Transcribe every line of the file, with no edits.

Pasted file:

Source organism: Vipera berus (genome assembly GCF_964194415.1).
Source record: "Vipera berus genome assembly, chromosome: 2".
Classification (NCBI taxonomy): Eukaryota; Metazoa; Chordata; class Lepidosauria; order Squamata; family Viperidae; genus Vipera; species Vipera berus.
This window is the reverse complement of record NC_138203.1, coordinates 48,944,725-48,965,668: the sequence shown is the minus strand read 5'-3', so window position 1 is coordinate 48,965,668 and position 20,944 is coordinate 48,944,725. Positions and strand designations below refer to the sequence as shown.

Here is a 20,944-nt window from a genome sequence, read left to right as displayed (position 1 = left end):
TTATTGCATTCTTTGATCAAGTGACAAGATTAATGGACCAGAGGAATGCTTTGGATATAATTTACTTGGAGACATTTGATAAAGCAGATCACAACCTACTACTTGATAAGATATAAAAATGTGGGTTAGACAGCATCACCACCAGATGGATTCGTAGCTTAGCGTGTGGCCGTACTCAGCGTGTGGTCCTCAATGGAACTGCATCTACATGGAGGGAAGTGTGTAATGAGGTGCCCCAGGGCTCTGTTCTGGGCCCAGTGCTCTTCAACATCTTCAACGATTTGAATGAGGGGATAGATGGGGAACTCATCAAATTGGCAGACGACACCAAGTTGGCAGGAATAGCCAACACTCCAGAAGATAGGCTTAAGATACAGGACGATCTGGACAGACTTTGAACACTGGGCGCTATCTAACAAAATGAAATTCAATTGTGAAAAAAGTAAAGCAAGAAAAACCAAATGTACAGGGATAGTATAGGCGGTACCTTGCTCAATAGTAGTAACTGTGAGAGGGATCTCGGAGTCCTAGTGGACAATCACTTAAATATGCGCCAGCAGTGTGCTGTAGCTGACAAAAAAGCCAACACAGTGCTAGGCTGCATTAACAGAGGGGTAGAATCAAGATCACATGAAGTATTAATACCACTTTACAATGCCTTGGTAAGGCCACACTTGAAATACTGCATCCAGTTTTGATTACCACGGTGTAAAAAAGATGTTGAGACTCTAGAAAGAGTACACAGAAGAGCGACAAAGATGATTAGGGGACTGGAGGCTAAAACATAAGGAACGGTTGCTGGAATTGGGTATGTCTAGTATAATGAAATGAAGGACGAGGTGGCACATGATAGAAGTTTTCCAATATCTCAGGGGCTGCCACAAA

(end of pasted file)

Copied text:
Source organism: Vipera berus (genome assembly GCF_964194415.1).
Source record: "Vipera berus genome assembly, chromosome: 2".
Classification (NCBI taxonomy): Eukaryota; Metazoa; Chordata; class Lepidosauria; order Squamata; family Viperidae; genus Vipera; species Vipera berus.
This window is the reverse complement of record NC_138203.1, coordinates 48,944,725-48,965,668: the sequence shown is the minus strand read 5'-3', so window position 1 is coordinate 48,965,668 and position 20,944 is coordinate 48,944,725. Positions and strand designations below refer to the sequence as shown.

Here is a 20,944-nt window from a genome sequence, read left to right as displayed (position 1 = left end):
TTATTGCATTCTTTGATCAAGTGACAAGATTAATGGACCAGAGGAATGCTTTGGATATAATTTACTTGGAGACATTTGATAAAGCAGATCACAACCTACTACTTGATAAGATATAAAAATGTGGGTTAGACAGCATCACCACCAGATGGATTCGTAGCTTAGCGTGTGGCCGTACTCAGCGTGTGGTCCTCAATGGAACTGCATCTACATGGAGGGAAGTGTGTAATGAGGTGCCCCAGGGCTCTGTTCTGGGCCCAGTGCTCTTCAACATCTTCAACGATTTGAATGAGGGGATAGATGGGGAACTCATCAAATTGGCAGACGACACCAAGTTGGCAGGAATAGCCAACACTCCAGAAGATAGGCTTAAGATACAGGACGATCTGGACAGACTTTGAACACTGGGCGCTATCTAACAAAATGAAATTCAATTGTGAAAAAAGTAAAGCAAGAAAAACCAAATGTACAGGGATAGTATAGGCGGTACCTTGCTCAATAGTAGTAACTGTGAGAGGGATCTCGGAGTCCTAGTGGACAATCACTTAAATATGCGCCAGCAGTGTGCTGTAGCTGACAAAAAAGCCAACACAGTGCTAGGCTGCATTAACAGAGGGGTAGAATCAAGATCACATGAAGTATTAATACCACTTTACAATGCCTTGGTAAGGCCACACTTGAAATACTGCATCCAGTTTTGATTACCACGGTGTAAAAAAGATGTTGAGACTCTAGAAAGAGTACACAGAAGAGCGACAAAGATGATTAGGGGACTGGAGGCTAAAACATAAGGAACGGTTGCTGGAATTGGGTATGTCTAGTATAATGAAATGAAGGACGAGGTGGCACATGATAGAAGTTTTCCAATATCTCAGGGGCTGCCACAAA